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Spaceport NewsAmericas gateway to the universe. Leading the world in preparing and launching missions to Earth and beyond.March 13, 1998 John F. Kennedy Space CenterVol. 37, No. 5 Mission Update Mission Update Shuttle-MirSmooth Sailing: U.S. astronaut Andy Thomas and new Mir 25 crew mates Talgat Musabayev and Nikolai Budarin are awaiting the arrival on March 17 of a Progress resupply vehicle. A spacewalk had to be canceled when the two cosmonauts could not open a secondary latch on the airlock hatch. Another attempt wont be made until after the Progress arrives. Below, Thomas is shown on Mir during the STS-89 mission.TRACE TRACE Pegasus XL, Vandenberg AFB March 19 The Transition Region and Coronal Explorer (TRACE) will study the connection between the suns magnetic fields and the heating of its corona, complementing data from the orbiting Solar and Heliospheric Observatory (SOHO).Water found on Earths moon AXAF completes critical testsThe Advanced X-ray Astrophysics Facility (AXAF) program got some good news recently when the spacecraft completed critical tests. AXAF was originally scheduled to arrive in Florida (See AXAF, Page 6)NASAs SNOE launched Feb. 25LUNAR Prospector (upper) is mated to the Trans Lunar Injection Module Dec. 18 last year at the Astrotech processing facility in Titusville. The Star 37 motor in the module gave the spacecraft the needed additional velocity to complete the nearly five-day journey to the moon.A student-developed spacecraft called the Student Nitric Oxide Explorer (SNOE) was launched Feb. 25 aboard a Pegasus rocket from Vandenberg Air Force Base, Calif. SNOE is one of a long list of NASA spacecraft slated for liftoff this year aboard expendable launch vehicles from both the West and East Coasts. The Earth-orbiting satellite was designed and built by a team of students, faculty and engineers from the University of Colorado, Boulder. It is being operated around the clock by a team based at the Boulder campus. SNOE carries instruments to measure nitric oxide in the Earths upper atmosphere, the intensity of X-rays from the sun, and ultraviolet light from the Earths aurora. The mission is designed to last one year.SNOE, shown here during preflight processing, weighs just 254 pounds.More than 100 students have participated in the project to date. ARTISTS concept of AXAF on orbit. AXAFs 33-foot long X-ray telescope is the largest and most powerful ever to be built.(See MOON, Page 6) There is a high probability that water ice exists at both the north and south poles of the moon, according to initial scientific data returned by NASAs Lunar Prospector. The Discovery Program mission also has produced the first operational gravity map of the entire lunar surface, which should serve as a fundamental reference for all future lunar exploration missions, project scientists announced March 5 at NASAs Ames Research Center. Just two months after the launch of the cylindrical spacecraft, mission scientists have solid evidence of the existence of lunar water ice, including estimates of its volume, location and distribution. We are elated at the performance of the spacecraft and its scientific payload, as well as the resulting quality and magnitude of information about the moon that we already have been able to extract, said Dr. Alan Binder, Lunar Prospector principal investigator from the Lunar Research Institute, Gilroy, Calif. The presence of water ice at both lunar poles is strongly indicated by data from the spacecrafts neutron spectrometer instrument, according to mission scientists.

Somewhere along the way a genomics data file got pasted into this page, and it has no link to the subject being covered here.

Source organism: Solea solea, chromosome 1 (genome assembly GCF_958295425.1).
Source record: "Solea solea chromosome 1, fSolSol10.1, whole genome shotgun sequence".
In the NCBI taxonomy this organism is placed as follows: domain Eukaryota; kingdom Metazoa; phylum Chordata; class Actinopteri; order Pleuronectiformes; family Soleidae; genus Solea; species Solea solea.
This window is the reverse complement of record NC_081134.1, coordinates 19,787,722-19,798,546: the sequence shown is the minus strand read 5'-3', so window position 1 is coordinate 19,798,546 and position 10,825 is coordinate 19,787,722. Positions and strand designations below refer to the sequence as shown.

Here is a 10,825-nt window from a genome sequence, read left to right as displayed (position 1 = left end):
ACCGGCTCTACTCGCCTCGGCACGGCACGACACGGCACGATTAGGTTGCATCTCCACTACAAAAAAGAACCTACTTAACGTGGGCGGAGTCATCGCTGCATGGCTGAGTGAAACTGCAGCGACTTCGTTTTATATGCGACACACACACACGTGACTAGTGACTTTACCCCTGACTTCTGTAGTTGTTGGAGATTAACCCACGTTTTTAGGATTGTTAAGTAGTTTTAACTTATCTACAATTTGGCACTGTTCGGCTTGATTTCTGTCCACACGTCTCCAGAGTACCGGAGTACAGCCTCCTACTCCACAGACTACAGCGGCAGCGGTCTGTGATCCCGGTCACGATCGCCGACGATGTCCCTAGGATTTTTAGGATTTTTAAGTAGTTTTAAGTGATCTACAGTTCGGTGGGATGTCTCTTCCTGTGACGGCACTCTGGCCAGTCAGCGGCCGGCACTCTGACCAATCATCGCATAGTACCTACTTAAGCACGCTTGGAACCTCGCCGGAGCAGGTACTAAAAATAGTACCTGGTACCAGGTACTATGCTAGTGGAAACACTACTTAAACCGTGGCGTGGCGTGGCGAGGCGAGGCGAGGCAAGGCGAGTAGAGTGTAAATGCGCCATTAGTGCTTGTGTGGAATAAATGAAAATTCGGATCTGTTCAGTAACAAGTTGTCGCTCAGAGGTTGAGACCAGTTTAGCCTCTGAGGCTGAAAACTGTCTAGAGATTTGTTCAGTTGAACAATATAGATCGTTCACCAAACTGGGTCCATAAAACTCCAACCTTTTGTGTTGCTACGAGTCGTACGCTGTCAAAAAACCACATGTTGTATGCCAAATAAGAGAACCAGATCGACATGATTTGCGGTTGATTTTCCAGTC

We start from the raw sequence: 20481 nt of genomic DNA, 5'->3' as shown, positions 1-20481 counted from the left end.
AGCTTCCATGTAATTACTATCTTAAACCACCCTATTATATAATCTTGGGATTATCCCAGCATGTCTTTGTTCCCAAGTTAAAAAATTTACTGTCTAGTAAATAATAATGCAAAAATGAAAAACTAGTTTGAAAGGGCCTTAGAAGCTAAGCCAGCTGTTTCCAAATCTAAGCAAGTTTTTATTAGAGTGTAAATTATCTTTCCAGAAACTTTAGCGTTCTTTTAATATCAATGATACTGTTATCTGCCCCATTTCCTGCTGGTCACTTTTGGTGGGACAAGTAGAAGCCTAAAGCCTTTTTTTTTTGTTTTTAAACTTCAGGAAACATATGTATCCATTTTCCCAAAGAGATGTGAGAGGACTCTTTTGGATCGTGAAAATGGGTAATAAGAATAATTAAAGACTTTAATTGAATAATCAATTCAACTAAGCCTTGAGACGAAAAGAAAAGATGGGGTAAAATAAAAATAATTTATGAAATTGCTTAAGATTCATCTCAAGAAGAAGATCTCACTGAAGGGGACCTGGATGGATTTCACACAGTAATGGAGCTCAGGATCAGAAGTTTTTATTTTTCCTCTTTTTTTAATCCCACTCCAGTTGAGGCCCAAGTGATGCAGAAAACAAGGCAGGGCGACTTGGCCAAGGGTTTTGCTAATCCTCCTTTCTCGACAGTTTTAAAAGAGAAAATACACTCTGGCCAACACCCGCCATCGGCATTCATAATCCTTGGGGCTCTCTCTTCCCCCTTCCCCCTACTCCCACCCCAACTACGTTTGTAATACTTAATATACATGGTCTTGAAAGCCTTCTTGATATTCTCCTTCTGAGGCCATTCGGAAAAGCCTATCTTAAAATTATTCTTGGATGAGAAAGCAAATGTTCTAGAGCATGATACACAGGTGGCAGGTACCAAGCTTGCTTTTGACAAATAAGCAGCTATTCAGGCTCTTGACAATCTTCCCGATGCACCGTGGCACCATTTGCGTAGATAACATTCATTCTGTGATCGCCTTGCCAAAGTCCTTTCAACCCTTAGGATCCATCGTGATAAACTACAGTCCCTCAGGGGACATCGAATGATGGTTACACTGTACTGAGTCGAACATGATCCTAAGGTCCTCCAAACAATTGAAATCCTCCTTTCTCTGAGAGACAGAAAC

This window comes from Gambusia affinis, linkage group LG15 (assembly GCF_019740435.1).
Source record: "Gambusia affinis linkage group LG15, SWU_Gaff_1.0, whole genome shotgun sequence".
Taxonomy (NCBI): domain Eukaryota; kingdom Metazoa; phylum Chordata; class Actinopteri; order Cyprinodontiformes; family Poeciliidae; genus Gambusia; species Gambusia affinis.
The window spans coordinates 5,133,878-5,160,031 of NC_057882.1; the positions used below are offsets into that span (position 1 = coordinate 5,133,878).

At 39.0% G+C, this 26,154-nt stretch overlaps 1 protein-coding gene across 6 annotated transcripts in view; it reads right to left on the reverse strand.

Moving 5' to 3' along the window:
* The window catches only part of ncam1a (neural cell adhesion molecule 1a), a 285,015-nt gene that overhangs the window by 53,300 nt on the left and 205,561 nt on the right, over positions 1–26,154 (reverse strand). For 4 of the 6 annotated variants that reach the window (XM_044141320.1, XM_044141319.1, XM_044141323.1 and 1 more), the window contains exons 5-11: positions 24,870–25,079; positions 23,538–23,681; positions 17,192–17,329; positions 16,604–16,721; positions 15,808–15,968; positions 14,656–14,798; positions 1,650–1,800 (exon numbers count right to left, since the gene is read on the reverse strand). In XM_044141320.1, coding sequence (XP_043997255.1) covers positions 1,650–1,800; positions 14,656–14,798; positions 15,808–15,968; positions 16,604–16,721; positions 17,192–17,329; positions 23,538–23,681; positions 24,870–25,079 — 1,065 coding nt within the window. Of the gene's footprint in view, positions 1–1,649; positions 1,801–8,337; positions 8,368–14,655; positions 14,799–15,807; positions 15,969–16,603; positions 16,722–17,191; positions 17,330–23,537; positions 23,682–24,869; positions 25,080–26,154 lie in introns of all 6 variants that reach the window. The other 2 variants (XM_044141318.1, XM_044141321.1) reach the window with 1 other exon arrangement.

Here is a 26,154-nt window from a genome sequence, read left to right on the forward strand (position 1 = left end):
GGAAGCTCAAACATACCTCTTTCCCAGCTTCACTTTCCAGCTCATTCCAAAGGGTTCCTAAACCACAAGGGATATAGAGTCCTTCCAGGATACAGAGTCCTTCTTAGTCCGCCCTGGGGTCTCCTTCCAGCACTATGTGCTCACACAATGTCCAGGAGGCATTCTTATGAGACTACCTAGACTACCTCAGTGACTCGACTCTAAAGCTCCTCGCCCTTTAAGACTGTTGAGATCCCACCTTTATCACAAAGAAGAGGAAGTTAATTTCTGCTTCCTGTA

SPACEPORT NEWSMarch 13, 1998 Page 2 ResignationsQuear, Anita L.OP01/09/98 Gordon, Kathleen B.LO-SOD-101/20/98 Corne, Karen E.BD-C01/23/98 Moore, Gregory B.AA-A01/30/98 Rosato, Mark S.LO-DEP01/30/98 Woodcock, Wendolyn M.EI-F01/30/98RetirementsArmstrong, Cheryl A.MK-MIO01/31/98 Gibson, Gerald L.PZ-B201/31/98 Lackie, WarrenPK-D201/31/98 McCalman, James R.FF-R-B01/31/98 Michel, Virginia K.GG-B401/31/98 Stevens, Joyce A.FF-S2-D01/31/98Calling all Oklahomans!The Oklahoma Heritage Association is gathering material about the states contribution to the space program. It will be featured in a book as part of the associations popular Horizons Series, one in a series of publications on Oklahomas history and heritage.Aerospace environmental technology conference set for June 1-3 in HuntsvilleThe third Aerospace Environmental Technology Conference will be held at the Marshall Space Flight Center, Huntsville, Ala., June 1 3. The three-day conference will provide a forum for materials and processes engineers, scientists and managers to describe, review and assess International Space StationAmazing fact By the time International Space Station (ISS) assembly gets under way, cumulative on-orbit time of the Space Shuttle will be around the 800-day mark and U.S. astronauts will have spent more than 950 days working and living aboard the Russian Space Station Mir. Average altitude of the station will be 12 more NASA employees take advantage of buyoutAn additional 12 NASA civil servants have departed the space center under the Fiscal 1998 separation incentive, or buyout, opportunity. An additional opportunity recently became available to NASA employees with at least 30 years of federal service and who are at least 55 years old. This latest Optional Retirement election closes April 3. April 3 also is the deadline for resignations in conjunction with the separation incentive. Employees wishing to depart the agency under Early Out authority must retire by March 31, the date the authority ends. Civil servants at least 50 years of age with 20 years of service, or any age with 25 years of service, are eligible to depart under the Early Out offer. A closing date of Sept. 30 is still in effect for civil servants in the Quality Assurance and Occupational Health Specialist fields to take advantage of the original buyout opportunity. the field of evolving replacement and clean propulsion technologies. For registration information, contact Rhonda Chaney, tel. 205 890-6372, or 1-800-448-4035. For exhibit information, contact Bob Cothran, tel. 205 890-6372, or 1-800-448-4035.220 miles. It will orbit the Earth 18 times each 24 hours and will have a view of 85 percent of the Earths surface. The International Space Station will be 360 feet end-to-end and and 290 feet in length. It will weigh 470 tons. NASA ISS Research Plan and Boeing fact sheetThe association is asking that any current or past NASA employee who lived, attended school or was born in Oklahoma to contact Gini Moore Campbell toll-free at 1888-501-2059. The book is scheduled to be released in the spring or summer of 1999.Disney offers discount to KSCKSC employees have until April 5 to take advantage of a discount for admission to Disneys The Magic Kingdom, Epcot or Disney-MGM Studios. Price of admission has been reduced by more than $10 to $31.50 per person. The tickets can be purchased at a KSC NASA Exchange Store, Monday through Friday. The tickets are not available at the front gate of any of the three theme parks. Purchase of a ticket also entitles the employee to purchase a Pleasure Island ticket at 50 percent off the regular gate price, also through April 5.Credit union elects boardThe KSC Federal Credit Union recently held an election for the 1998 Board of Directors. Re-elected to the board were Lonnie Blocker and Marilyn Cherubini. Newly elected is Sandra Kennedy. Appointed to the credit unions Supervisory Committee were Barbara LeDuke, John Styles and Joanne Wilson. Employees of the Month HONORED in March were (from left, sitting): Gisele Altman, Administration Office; Donald Carnes, Payload Carriers Program Office; Susan Wall, Procurement Office; Arthur Beller, Shuttle Processing Directorate; (from left, standing) Andy Finchum, Logistics Operations Directorate; Tim Lewis, Shuttle Processing Directorate; David Barker, Safety and Mission Assurance Directorate; Maria Littlefield, Engineering Development Directorate; Anthony Killiri, Payload Processing Directorate; and Robert Cummings, Biomedical Operations Office. Not shown are Tom Nguyen, Checkout and Launch Control System; Lori Jones, Installation Operations; and Wanda Henderson, Chief Financial Officers Office.